Solving simple transcendental equation [duplicate]

This question already has an answer here:

Roots of a characteristic equation. Can Mathematica solve it?

6 answers

I would like to solve

Tan[x] == 1/x

Solve[] does not work, suggesting that there is no nice analytical solution for x.

Surprisingly, NSolve[] does not work either:

NSolve[Tan[x] == 1/x, x, Reals]

returns: ‘This system cannot be solved with the methods available to NSolve’

However, plotting these two functions shows that they cross around x=0.86:

This looks suspiciously close to Cos[Pi/6] = 0.866025 but it isn’t. It’s about 0.86028 (obtained by expanding the graph).

Am I missing something really obvious??

Thanks

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2 Answers
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Instead of finding the intersection, you can also look for the root of Tan[x]-1/x, which yields the desired result

FindRoot[Tan[x] – 1/x == 0, {x, 0.5}]
{x -> 0.860334}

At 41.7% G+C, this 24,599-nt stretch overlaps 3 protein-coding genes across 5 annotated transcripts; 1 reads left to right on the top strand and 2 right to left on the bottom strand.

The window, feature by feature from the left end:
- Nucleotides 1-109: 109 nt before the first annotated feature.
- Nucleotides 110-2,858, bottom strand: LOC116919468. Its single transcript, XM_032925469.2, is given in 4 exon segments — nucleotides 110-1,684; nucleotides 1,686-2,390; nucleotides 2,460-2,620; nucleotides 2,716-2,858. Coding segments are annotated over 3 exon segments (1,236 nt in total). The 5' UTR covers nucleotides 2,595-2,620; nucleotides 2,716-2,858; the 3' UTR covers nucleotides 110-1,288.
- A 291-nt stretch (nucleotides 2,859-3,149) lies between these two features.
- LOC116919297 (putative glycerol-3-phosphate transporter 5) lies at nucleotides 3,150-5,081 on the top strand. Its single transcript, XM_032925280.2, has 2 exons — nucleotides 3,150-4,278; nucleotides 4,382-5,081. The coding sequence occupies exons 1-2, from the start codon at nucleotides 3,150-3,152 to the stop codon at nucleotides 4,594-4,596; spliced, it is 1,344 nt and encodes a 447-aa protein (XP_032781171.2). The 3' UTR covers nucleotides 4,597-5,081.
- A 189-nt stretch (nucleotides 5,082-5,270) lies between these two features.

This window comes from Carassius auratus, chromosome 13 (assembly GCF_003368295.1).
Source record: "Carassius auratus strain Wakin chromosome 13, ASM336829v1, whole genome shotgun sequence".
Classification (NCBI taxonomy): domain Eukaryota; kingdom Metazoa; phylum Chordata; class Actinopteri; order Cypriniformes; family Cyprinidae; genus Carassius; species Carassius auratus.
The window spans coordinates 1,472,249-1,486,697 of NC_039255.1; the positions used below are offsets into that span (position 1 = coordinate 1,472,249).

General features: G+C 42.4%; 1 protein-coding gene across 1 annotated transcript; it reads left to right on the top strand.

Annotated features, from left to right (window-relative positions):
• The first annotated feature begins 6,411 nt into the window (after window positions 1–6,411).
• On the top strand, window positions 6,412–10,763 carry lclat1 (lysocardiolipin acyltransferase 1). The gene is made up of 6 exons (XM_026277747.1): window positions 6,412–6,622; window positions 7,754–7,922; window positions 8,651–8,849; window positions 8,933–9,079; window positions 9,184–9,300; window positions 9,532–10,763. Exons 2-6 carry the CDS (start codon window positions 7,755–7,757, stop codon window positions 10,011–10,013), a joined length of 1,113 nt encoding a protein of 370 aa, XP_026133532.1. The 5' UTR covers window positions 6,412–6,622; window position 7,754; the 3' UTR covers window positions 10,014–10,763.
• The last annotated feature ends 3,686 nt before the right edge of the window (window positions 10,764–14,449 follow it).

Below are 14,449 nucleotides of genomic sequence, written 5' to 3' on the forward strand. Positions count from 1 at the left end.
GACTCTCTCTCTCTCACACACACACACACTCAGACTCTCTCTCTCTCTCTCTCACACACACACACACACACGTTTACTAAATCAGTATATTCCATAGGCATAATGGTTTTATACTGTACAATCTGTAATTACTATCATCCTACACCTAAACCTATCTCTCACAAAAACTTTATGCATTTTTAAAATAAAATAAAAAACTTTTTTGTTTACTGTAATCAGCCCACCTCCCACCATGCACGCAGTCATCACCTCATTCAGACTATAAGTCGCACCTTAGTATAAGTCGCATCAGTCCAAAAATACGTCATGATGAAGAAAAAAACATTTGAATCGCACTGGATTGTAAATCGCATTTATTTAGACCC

Greetings,
Jürgen

  

 

Right! Yes it works, thank you. I had forgotten about that function 🙂
– pdini
Mar 31 at 16:52

NSolve is primarily meant for polynomial equations, or equations that can be transformed into a polynomial.

For equations like this, we usually have two choices:

FindRoot to find a single solution numerically, based on a starting guess
Reduce can often find an “exact” solution (in some sense), but to succeed it typically requires specifying an interval in which to look.

This equation has an infinite number of real solutions.

Plot[{Tan[x], 1/x}, {x, -3 Pi, 3 Pi}]

Use FindRoot to find one:

FindRoot[Tan[x] == 1/x, {x, 1}]
(* {x -> 0.860334} *)

Use Reduce to find all solutions in a given interval:

Reduce[Tan[x] == 1/x && -2 Pi < x < 2 Pi, x, Reals] (* x == Root[{-1 + #1 Tan[#1] &, -3.4256184594817281465}] || x == Root[{-1 + #1 Tan[#1] &, -0.86033358901937976248}] || x == Root[{-1 + #1 Tan[#1] &, 0.86033358901937976248}] || x == Root[{-1 + #1 Tan[#1] &, 3.4256184594817281465}] *) Note that Reduce[Tan[x] == 1/x, x, Reals] does not return any solution. Specifying the interval was essential. This latter solution is exact in the following sense: When Reduce succeeds, it is guaranteed to find all solutions in the given interval The Root objects, while based on a numerical approximation, represent an exact solution, and can be used as any other exact number in Mathematica (e.g. can be computed to arbitrary precision). This interesting and useful feature of Reduce is discussed in this Wolfram Blog post.      Thank you very much, very clear answer. – pdini Mar 31 at 17:04